Human rotavirus (HRV) is the leading worldwide cause of acute diarrhea-related death in children under the age of five. RV infects the small intestine, an important site of colonization by the microbiota, and studies over the past decade have begun to reveal a complex set of interactions between RV and the gut microbiota. RV infection can temporarily alter the composition of the gut microbiota and probiotic administration alleviates some symptoms of infection in vivo, suggesting reciprocal effects between the virus and the gut microbiota. While development of effective RV vaccines has offered significant protection against RV-associated mortality, vaccine effectiveness in low-income countries has been limited, potentially due to regional differences in the gut microbiota. In this mini review, we briefly detail research findings to date related to HRV vaccine cohorts, studies of natural infection, explorations of RV-microbiota interactions in gnotobiotic pig models, and highlight various in vivo and in vitro models that could be used in future studies to better define how the microbiota may regulate RV infection and host antiviral immune responses.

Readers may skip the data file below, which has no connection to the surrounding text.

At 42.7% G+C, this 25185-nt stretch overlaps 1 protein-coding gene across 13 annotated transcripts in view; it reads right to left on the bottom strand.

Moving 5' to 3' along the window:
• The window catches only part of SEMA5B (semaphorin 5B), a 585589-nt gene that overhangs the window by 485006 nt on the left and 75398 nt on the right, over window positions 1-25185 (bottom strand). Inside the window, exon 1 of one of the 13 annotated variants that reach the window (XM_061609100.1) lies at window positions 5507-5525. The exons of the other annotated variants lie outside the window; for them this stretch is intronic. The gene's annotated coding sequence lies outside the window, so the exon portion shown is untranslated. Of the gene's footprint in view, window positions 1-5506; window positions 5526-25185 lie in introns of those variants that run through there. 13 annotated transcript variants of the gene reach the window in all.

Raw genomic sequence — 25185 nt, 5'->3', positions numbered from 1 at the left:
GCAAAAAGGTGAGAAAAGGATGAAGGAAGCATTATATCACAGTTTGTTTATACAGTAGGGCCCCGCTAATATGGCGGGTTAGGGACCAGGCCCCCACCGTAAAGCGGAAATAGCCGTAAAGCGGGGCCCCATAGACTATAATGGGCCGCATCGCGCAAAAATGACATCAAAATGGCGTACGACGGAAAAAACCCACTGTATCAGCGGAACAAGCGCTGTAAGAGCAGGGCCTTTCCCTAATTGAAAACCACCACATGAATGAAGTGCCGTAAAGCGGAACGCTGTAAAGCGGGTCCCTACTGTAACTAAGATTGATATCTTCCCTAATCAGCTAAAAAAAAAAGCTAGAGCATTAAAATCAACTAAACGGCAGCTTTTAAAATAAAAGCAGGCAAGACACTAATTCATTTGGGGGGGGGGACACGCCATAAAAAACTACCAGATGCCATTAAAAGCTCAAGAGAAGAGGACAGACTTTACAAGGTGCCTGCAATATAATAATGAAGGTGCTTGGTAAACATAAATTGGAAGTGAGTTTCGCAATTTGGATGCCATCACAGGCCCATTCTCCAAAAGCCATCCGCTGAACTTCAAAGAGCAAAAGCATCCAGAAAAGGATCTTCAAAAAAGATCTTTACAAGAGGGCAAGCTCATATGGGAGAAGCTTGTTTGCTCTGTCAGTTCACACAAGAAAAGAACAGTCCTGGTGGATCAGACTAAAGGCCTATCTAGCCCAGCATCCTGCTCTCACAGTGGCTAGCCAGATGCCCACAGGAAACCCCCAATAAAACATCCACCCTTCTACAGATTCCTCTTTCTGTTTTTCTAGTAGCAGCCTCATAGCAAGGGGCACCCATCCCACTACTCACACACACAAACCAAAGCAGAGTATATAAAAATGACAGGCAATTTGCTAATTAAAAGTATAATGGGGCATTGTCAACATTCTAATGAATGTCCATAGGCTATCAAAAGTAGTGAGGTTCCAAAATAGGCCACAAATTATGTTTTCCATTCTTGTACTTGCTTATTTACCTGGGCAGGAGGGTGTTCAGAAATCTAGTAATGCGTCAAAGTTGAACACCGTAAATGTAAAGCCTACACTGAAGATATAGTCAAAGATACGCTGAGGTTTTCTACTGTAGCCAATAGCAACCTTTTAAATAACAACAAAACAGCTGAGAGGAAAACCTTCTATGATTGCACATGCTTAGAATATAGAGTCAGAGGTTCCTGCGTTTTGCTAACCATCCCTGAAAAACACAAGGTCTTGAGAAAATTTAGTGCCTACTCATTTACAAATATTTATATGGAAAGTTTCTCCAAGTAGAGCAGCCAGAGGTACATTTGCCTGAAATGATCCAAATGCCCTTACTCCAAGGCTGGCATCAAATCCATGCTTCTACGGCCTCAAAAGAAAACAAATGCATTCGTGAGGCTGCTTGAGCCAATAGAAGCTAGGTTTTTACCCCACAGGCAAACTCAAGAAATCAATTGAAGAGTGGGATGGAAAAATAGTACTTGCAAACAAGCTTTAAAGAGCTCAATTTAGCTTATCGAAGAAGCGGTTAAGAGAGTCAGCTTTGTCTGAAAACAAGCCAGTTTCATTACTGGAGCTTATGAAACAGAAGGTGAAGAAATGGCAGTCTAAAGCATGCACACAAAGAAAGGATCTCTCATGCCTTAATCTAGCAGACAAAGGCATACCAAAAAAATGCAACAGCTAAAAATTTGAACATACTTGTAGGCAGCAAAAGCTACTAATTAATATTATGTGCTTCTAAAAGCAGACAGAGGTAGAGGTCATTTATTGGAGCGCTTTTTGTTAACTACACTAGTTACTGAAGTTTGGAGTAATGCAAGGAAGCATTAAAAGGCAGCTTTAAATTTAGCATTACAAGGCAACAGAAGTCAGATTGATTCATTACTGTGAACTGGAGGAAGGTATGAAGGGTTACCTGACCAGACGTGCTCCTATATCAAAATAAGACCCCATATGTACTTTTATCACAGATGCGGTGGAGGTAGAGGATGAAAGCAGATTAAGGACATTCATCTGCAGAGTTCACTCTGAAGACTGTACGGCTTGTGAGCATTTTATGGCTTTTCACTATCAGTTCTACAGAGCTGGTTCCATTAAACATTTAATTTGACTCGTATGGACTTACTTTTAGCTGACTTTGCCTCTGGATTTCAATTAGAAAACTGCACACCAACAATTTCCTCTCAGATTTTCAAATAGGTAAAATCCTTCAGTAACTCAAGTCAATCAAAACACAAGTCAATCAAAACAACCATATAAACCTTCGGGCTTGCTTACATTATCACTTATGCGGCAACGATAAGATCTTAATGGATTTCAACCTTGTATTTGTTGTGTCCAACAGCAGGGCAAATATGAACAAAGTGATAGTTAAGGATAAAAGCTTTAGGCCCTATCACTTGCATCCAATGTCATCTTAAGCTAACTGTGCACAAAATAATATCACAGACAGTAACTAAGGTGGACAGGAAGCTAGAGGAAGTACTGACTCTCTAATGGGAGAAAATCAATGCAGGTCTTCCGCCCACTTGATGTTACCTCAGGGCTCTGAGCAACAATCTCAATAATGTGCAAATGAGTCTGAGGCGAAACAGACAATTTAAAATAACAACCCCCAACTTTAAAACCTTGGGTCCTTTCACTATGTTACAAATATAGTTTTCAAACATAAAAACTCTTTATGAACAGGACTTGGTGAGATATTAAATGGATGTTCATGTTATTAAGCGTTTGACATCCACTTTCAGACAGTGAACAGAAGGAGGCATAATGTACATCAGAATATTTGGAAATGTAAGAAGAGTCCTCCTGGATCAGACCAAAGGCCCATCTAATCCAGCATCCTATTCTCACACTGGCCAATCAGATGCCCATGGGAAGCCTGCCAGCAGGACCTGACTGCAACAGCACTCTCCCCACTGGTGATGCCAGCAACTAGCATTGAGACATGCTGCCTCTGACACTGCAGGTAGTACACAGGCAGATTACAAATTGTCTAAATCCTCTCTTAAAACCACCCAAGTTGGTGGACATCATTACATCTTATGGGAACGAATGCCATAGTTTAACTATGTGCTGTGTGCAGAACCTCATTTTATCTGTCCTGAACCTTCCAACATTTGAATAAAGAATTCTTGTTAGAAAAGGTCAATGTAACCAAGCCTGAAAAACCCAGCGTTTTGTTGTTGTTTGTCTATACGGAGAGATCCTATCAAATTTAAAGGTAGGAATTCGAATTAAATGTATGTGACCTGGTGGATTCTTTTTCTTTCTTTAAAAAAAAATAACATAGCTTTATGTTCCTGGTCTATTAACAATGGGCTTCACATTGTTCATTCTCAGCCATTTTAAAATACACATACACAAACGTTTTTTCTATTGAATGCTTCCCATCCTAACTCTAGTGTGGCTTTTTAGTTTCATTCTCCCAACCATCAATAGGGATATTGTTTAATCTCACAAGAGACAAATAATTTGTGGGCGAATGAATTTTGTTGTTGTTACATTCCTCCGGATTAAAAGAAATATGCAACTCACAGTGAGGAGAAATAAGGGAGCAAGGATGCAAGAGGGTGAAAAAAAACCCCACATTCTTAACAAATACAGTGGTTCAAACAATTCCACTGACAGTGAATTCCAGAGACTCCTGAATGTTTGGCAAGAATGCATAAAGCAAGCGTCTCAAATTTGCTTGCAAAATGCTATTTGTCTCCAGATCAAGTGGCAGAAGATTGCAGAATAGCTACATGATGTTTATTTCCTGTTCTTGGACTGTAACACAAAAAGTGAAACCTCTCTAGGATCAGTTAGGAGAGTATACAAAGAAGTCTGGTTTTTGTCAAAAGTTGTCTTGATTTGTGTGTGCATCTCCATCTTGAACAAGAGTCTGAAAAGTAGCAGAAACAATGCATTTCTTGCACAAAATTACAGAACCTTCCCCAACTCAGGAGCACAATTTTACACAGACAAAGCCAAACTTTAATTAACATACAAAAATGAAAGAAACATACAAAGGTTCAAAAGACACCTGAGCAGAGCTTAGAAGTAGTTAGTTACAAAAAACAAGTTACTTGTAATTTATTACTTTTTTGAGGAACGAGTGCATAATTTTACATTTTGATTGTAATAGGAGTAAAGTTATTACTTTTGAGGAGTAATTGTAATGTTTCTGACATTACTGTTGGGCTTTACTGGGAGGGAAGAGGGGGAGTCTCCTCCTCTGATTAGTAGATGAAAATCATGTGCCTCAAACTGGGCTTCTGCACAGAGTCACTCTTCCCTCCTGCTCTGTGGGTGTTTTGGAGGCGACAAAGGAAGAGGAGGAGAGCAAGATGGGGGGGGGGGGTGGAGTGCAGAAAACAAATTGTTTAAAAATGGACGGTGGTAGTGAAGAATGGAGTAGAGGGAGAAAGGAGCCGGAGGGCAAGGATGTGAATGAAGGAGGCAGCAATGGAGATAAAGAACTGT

Original languageEnglish
Article number586751
JournalFrontiers in cellular and infection microbiology
StatePublished - Jan 8 2021


  • animal models
  • immunity
  • in vitro models
  • microbiota
  • rotavirus (human and animal)
  • rotavirus vaccine


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